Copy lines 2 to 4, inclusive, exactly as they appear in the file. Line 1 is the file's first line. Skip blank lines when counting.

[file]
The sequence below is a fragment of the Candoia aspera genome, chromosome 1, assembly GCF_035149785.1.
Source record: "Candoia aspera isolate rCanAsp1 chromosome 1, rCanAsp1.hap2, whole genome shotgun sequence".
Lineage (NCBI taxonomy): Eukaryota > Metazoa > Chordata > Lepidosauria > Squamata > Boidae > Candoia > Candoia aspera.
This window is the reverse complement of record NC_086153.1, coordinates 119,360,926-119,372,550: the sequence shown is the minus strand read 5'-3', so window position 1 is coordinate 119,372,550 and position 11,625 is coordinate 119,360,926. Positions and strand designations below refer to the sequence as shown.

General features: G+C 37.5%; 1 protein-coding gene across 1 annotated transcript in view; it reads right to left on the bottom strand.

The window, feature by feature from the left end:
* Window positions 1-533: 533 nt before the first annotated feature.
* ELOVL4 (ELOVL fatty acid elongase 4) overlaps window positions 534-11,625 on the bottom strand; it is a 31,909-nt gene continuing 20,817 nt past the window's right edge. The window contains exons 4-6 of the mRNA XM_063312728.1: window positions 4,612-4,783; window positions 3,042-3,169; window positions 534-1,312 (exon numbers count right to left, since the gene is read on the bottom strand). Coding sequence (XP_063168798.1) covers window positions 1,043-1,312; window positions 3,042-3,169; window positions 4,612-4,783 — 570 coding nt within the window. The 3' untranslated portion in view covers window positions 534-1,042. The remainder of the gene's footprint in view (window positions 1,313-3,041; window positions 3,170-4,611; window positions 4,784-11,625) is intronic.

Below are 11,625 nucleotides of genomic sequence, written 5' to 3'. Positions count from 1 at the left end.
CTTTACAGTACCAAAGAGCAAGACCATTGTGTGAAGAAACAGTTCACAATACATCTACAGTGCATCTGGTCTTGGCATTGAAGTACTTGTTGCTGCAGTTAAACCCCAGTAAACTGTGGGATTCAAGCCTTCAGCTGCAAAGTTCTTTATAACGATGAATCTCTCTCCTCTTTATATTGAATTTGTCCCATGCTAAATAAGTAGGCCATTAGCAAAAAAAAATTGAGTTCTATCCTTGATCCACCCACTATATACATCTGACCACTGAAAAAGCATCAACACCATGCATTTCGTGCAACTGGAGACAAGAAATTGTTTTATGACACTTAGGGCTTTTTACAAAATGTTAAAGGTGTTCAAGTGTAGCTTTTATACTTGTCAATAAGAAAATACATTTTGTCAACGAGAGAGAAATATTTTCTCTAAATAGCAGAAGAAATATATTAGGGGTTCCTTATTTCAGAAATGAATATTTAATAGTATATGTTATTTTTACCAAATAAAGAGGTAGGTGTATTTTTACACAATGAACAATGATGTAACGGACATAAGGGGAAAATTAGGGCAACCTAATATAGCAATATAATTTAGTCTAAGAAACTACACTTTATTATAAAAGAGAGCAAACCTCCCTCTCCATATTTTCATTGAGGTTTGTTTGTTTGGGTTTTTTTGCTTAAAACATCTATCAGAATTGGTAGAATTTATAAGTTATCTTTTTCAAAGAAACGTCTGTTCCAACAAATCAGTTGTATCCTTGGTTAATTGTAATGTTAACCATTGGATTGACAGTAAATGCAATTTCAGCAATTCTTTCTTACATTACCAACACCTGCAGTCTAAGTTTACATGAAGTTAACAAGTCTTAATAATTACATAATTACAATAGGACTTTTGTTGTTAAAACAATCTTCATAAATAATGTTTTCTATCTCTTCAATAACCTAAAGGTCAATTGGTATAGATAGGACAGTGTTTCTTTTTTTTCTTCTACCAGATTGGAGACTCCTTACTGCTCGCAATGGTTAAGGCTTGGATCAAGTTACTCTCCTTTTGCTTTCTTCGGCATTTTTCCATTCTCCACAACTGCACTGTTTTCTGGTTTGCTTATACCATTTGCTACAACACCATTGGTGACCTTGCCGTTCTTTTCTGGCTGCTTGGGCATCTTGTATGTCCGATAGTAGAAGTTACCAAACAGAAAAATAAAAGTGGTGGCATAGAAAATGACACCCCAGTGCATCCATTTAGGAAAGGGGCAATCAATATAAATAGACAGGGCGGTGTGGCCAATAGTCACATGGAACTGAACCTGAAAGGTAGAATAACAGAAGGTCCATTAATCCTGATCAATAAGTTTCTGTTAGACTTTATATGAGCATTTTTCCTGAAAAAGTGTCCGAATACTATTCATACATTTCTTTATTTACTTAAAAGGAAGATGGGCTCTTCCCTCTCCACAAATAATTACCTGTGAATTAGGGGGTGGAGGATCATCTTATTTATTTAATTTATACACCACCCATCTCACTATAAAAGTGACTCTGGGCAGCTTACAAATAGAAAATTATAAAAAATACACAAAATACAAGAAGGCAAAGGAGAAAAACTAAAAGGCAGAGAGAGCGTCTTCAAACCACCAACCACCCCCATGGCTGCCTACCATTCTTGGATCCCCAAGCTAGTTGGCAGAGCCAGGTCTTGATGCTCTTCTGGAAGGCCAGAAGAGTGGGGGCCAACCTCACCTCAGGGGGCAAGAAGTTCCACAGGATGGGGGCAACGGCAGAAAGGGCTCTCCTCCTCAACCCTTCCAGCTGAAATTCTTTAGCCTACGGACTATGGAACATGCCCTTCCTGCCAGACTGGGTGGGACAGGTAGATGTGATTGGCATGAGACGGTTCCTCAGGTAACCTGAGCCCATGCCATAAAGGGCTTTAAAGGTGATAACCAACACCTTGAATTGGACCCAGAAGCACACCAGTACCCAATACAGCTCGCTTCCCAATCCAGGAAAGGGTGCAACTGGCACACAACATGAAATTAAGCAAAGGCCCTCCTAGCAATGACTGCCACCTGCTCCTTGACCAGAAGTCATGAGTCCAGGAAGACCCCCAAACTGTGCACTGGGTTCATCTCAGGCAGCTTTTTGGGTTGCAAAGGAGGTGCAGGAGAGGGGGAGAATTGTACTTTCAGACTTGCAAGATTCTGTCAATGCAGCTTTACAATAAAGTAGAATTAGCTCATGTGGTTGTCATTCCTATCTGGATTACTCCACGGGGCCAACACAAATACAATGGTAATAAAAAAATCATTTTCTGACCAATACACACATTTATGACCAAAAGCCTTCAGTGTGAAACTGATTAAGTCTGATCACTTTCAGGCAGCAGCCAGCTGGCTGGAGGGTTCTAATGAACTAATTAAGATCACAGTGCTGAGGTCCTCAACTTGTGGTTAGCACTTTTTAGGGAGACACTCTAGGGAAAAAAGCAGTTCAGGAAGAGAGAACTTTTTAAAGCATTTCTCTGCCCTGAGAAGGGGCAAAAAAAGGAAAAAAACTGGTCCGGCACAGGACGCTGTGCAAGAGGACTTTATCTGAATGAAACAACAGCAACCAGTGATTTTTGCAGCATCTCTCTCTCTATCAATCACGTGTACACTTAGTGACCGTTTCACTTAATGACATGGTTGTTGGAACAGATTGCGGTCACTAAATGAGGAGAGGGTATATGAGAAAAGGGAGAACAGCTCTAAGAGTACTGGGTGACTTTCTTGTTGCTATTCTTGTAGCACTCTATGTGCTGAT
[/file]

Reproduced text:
Source record: "Candoia aspera isolate rCanAsp1 chromosome 1, rCanAsp1.hap2, whole genome shotgun sequence".
Lineage (NCBI taxonomy): Eukaryota > Metazoa > Chordata > Lepidosauria > Squamata > Boidae > Candoia > Candoia aspera.
This window is the reverse complement of record NC_086153.1, coordinates 119,360,926-119,372,550: the sequence shown is the minus strand read 5'-3', so window position 1 is coordinate 119,372,550 and position 11,625 is coordinate 119,360,926. Positions and strand designations below refer to the sequence as shown.